Empirical Evidence of Lead-Lag Relation between the Norwegian CDS and Stock Markets : Using Vector Autoregression with Exogenous Variables (VARX) and Structured Regularization for Large Vector Autoregressions with Exogenous Variables (VARX-L) Framework
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- Master Thesis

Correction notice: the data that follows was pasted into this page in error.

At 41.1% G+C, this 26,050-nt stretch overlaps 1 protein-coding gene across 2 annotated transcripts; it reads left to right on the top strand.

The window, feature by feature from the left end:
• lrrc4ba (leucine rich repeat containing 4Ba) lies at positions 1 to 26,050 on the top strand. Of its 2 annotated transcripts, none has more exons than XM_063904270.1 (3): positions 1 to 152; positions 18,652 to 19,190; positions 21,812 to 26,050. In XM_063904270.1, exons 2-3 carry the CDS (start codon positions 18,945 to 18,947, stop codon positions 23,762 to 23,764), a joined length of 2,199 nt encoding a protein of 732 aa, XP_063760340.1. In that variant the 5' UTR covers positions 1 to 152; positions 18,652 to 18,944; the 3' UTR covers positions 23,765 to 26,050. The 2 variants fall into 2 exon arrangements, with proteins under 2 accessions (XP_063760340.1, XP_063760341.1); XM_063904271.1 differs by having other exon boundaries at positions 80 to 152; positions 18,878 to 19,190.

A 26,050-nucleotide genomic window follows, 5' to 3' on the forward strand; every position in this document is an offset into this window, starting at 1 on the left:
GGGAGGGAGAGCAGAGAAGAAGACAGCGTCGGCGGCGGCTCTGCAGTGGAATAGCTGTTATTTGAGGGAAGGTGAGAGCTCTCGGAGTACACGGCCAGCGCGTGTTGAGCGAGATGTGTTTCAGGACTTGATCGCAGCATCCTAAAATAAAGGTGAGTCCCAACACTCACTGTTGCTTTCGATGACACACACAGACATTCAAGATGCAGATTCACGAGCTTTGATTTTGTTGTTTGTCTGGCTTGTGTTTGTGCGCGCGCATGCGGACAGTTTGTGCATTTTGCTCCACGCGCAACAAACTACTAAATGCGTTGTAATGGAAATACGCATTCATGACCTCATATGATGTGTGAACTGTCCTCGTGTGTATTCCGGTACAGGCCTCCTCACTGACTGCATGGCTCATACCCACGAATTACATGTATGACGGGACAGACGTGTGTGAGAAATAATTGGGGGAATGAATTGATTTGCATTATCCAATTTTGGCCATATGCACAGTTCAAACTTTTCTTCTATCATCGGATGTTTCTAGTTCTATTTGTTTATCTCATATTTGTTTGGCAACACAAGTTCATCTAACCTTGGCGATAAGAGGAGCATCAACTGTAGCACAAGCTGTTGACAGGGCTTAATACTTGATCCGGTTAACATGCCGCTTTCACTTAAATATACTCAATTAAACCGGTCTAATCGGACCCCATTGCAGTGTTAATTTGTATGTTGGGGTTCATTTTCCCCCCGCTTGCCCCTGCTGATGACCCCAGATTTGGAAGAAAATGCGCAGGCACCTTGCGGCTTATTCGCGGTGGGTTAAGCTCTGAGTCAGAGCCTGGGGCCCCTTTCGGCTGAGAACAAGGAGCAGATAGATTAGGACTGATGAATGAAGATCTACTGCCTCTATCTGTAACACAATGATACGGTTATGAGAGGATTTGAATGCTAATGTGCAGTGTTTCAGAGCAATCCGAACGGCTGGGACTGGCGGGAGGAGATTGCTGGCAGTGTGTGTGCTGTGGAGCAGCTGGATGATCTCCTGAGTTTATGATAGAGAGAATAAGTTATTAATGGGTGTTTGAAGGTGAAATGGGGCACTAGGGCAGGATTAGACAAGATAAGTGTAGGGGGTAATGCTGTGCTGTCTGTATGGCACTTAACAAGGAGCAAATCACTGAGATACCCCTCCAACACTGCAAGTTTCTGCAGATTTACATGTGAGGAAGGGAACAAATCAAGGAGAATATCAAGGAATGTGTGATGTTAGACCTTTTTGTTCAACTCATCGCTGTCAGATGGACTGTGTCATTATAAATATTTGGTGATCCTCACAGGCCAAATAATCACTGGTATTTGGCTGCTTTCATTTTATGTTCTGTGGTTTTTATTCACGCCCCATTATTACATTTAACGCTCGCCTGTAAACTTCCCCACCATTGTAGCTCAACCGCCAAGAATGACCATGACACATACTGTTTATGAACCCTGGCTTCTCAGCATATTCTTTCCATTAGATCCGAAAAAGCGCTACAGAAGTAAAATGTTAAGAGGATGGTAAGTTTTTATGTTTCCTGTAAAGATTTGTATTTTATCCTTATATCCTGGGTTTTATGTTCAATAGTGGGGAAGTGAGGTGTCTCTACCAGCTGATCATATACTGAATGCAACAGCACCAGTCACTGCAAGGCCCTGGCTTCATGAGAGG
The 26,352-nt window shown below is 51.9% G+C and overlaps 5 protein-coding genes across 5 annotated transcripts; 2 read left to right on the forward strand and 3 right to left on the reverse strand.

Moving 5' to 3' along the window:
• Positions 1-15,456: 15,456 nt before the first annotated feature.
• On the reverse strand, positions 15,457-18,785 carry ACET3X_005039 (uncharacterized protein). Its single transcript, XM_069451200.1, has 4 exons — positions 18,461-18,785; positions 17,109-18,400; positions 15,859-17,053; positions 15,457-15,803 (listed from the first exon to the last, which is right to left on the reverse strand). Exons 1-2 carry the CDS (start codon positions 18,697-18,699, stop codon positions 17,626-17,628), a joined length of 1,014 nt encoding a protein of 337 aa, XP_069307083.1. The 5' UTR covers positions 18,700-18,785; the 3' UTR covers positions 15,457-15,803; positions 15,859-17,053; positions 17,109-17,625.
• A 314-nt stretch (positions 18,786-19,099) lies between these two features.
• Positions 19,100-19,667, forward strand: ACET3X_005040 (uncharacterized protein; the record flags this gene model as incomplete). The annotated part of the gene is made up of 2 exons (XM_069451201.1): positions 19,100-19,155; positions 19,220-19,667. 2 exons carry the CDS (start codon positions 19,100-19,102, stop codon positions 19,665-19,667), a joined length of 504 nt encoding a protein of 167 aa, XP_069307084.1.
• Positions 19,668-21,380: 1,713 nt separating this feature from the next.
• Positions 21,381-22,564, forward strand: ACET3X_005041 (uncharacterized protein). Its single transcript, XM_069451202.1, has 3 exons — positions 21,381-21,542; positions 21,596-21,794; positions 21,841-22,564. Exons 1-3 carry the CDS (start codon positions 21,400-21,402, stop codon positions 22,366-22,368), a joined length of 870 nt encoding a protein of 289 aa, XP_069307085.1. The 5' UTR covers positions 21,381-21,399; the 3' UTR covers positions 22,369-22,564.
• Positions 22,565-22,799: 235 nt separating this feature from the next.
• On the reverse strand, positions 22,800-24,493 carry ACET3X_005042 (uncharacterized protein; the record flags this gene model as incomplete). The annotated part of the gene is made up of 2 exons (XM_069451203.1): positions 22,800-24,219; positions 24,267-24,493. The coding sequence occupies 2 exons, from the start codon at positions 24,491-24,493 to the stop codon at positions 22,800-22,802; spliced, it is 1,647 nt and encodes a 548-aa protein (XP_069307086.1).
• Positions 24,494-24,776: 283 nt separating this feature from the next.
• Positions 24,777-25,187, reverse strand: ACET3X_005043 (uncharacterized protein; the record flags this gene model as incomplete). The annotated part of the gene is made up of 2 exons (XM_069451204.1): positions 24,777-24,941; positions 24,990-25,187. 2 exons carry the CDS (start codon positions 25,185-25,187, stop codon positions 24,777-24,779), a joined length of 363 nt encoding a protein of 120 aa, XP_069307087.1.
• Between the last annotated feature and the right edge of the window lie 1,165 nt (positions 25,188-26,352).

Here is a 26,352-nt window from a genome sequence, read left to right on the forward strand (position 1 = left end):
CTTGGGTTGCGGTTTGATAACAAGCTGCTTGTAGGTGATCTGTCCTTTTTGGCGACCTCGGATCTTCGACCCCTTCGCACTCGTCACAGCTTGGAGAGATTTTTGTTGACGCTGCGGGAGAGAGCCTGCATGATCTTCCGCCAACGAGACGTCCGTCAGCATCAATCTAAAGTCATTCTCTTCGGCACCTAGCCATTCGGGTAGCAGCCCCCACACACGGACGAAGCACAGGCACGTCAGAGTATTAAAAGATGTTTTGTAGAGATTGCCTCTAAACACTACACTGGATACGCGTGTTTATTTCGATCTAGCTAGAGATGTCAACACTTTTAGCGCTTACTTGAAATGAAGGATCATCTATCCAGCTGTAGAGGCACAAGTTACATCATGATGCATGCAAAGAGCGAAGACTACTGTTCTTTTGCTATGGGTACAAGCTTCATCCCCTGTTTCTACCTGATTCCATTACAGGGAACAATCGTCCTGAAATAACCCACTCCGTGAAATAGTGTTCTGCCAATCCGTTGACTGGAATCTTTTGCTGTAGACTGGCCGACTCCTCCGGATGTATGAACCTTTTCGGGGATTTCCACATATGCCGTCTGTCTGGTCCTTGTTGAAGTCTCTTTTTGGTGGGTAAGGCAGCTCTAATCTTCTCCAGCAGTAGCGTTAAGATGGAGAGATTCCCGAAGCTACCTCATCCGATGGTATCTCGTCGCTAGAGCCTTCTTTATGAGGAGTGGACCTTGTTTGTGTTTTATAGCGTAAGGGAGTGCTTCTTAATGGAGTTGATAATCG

The master thesis studies the lead-lag relation between the Norwegian CDS and stock markets with daily observations from June 24, 2010 to May 5, 2017 of three Norwegian firms, DNB Bank ASA, Telenor ASA, and Statoil ASA. I use vector autoregression with exogenous variables models (VARX) on firm level where stock returns and credit default swap spread changes are endogenous variables, and exchange rate (NOK/Euro) change and 10-year Norwegian government bond yield change are exogenous variables. The CDS samples are drawn on senior unsecured debt with modified-modified restructuring type, Euro settlement currency, 30-year and 5-year maturity. The results of VARX suggest that the lagged equity returns predict the CDS returns while the lagged CDS spread changes do not predict the stock returns. Combined with the fact that the Norwegian stock market is more liquid than the Norwegian CDS market, one hypothesis is that CDS market is slow to reflect information due to the liquidity problem. I also use the VARX-L framework, Structured Regularization for Large Vector Autoregressions with Exogenous Variables. It implements penalty structures to the conventional VARX models. After allowing for more heterogeneity and flexible lag structure in the VARX-L models, the analysis reveals that large lags of CDS spread changes can predict stock returns. The thesis contributes to the literature in two ways. First, to the best of my knowledge, the thesis is the first to study this question in the context of Norwegian financial markets. The current literature claims that the 5-year maturity CDS is most popular and liquid contract. However, in the Norwegian CDS market, maturity seems to positively correlate with liquidity, so I also include 30-year CDS in the analysis. Secondly, the thesis adds a machine learning component to the traditional VAR analysis which allows to show that large lags of CDS spread changes can predict stock returns.